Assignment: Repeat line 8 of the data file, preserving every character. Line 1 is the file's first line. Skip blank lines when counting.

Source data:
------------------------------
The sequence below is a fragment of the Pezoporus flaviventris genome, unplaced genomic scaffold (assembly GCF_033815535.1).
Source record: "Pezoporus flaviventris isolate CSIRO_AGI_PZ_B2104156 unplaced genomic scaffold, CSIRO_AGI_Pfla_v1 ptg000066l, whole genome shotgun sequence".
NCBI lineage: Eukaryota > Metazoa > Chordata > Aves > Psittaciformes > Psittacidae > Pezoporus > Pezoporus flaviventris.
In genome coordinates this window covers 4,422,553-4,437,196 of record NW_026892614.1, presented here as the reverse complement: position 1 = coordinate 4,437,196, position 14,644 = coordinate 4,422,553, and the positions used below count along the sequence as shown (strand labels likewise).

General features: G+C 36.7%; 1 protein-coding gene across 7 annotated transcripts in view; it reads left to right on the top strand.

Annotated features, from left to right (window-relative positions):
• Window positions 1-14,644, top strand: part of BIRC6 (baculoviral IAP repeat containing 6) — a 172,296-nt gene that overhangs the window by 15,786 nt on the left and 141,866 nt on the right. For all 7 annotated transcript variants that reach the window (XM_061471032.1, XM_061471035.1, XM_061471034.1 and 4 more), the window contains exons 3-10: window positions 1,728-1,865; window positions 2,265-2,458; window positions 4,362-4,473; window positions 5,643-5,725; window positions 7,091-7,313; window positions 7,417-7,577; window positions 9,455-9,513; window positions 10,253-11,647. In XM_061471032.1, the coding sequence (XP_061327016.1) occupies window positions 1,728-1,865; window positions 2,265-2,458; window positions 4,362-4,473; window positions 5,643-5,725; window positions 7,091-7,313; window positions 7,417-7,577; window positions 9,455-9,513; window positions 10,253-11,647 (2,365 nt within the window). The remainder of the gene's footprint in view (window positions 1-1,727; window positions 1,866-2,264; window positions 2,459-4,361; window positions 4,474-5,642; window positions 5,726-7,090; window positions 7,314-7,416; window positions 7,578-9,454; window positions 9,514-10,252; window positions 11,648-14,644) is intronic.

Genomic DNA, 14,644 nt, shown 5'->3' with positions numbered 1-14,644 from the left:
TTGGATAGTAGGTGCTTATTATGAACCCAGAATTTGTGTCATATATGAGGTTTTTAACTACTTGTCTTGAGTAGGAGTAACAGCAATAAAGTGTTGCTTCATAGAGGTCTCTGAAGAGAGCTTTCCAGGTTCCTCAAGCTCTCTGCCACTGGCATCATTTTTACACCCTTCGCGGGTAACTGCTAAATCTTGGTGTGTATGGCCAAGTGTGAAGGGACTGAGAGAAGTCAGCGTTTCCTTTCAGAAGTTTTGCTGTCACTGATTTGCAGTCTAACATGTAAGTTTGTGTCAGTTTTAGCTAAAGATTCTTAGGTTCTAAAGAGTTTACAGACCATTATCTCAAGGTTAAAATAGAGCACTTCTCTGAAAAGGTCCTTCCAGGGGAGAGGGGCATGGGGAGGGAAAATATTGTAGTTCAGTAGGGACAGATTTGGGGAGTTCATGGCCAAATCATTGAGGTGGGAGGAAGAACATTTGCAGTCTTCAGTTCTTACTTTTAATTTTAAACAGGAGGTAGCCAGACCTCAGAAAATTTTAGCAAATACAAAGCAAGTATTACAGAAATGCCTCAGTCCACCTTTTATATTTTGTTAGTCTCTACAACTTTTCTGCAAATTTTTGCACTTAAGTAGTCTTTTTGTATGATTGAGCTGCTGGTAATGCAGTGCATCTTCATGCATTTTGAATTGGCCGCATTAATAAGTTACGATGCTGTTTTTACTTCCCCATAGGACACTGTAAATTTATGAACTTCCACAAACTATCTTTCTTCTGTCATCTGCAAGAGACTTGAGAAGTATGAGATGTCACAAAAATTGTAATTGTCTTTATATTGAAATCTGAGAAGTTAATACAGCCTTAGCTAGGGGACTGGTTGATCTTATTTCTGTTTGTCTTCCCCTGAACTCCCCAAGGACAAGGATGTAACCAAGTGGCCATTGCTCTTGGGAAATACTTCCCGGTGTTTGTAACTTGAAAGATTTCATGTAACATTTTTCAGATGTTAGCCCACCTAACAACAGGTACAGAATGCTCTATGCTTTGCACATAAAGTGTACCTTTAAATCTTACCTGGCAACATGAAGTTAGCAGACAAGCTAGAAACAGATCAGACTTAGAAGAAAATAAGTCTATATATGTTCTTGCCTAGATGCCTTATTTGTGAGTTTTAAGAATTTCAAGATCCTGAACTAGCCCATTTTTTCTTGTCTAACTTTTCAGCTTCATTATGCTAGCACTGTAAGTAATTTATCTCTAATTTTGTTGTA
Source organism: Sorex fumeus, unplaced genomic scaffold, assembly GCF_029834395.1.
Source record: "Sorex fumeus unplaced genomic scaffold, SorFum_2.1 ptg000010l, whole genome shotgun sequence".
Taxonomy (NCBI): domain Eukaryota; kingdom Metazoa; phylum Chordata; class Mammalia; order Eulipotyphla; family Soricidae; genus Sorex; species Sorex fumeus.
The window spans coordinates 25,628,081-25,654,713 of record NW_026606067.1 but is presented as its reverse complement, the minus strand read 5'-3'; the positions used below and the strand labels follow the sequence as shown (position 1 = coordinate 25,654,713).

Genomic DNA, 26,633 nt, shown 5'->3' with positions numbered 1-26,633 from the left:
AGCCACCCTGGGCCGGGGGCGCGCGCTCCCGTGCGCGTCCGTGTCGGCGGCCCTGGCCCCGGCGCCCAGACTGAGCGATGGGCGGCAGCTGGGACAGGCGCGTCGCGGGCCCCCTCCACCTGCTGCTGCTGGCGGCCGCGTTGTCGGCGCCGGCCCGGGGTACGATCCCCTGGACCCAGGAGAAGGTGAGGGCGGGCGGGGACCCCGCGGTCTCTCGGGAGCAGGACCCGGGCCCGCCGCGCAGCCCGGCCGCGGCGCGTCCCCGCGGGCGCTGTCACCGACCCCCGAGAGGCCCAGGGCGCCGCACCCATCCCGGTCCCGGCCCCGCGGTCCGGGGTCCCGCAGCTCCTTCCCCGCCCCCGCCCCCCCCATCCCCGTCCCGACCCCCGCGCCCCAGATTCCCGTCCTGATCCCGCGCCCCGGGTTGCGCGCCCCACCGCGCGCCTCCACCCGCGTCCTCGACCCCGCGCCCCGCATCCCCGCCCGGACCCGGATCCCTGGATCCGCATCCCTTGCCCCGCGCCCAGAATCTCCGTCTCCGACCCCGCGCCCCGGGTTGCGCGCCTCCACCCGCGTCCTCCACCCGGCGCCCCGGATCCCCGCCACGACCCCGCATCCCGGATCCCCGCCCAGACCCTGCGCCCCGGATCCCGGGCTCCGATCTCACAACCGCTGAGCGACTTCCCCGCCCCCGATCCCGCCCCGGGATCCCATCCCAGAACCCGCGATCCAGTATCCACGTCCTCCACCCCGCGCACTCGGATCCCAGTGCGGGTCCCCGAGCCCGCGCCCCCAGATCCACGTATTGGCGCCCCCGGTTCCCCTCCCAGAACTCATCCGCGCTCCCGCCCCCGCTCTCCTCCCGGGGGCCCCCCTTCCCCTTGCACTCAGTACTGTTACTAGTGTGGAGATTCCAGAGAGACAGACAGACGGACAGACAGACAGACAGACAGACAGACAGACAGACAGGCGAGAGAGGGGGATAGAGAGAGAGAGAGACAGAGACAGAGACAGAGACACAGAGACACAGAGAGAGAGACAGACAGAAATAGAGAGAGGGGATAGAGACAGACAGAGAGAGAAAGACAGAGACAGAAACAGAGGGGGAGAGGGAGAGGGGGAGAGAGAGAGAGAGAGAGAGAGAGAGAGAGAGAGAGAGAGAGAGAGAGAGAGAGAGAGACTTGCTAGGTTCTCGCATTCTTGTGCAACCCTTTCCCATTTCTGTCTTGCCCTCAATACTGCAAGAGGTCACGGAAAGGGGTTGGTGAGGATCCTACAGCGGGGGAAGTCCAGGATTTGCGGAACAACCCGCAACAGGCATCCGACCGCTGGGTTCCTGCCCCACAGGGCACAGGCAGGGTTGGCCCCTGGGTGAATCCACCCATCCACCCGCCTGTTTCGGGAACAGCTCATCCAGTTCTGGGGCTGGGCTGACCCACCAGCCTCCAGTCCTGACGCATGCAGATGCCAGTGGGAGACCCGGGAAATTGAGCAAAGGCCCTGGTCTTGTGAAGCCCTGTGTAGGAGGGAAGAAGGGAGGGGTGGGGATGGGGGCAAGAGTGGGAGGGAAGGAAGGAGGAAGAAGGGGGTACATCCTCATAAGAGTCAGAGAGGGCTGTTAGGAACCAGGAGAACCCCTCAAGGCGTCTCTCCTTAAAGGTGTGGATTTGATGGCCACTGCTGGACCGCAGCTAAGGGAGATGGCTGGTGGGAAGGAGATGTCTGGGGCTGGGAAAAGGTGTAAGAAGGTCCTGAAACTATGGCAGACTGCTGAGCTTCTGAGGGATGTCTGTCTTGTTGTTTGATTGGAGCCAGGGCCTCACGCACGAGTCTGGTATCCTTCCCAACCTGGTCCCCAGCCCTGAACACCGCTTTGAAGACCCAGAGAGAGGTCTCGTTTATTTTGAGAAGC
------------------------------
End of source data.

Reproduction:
Genomic DNA, 14,644 nt, shown 5'->3' with positions numbered 1-14,644 from the left: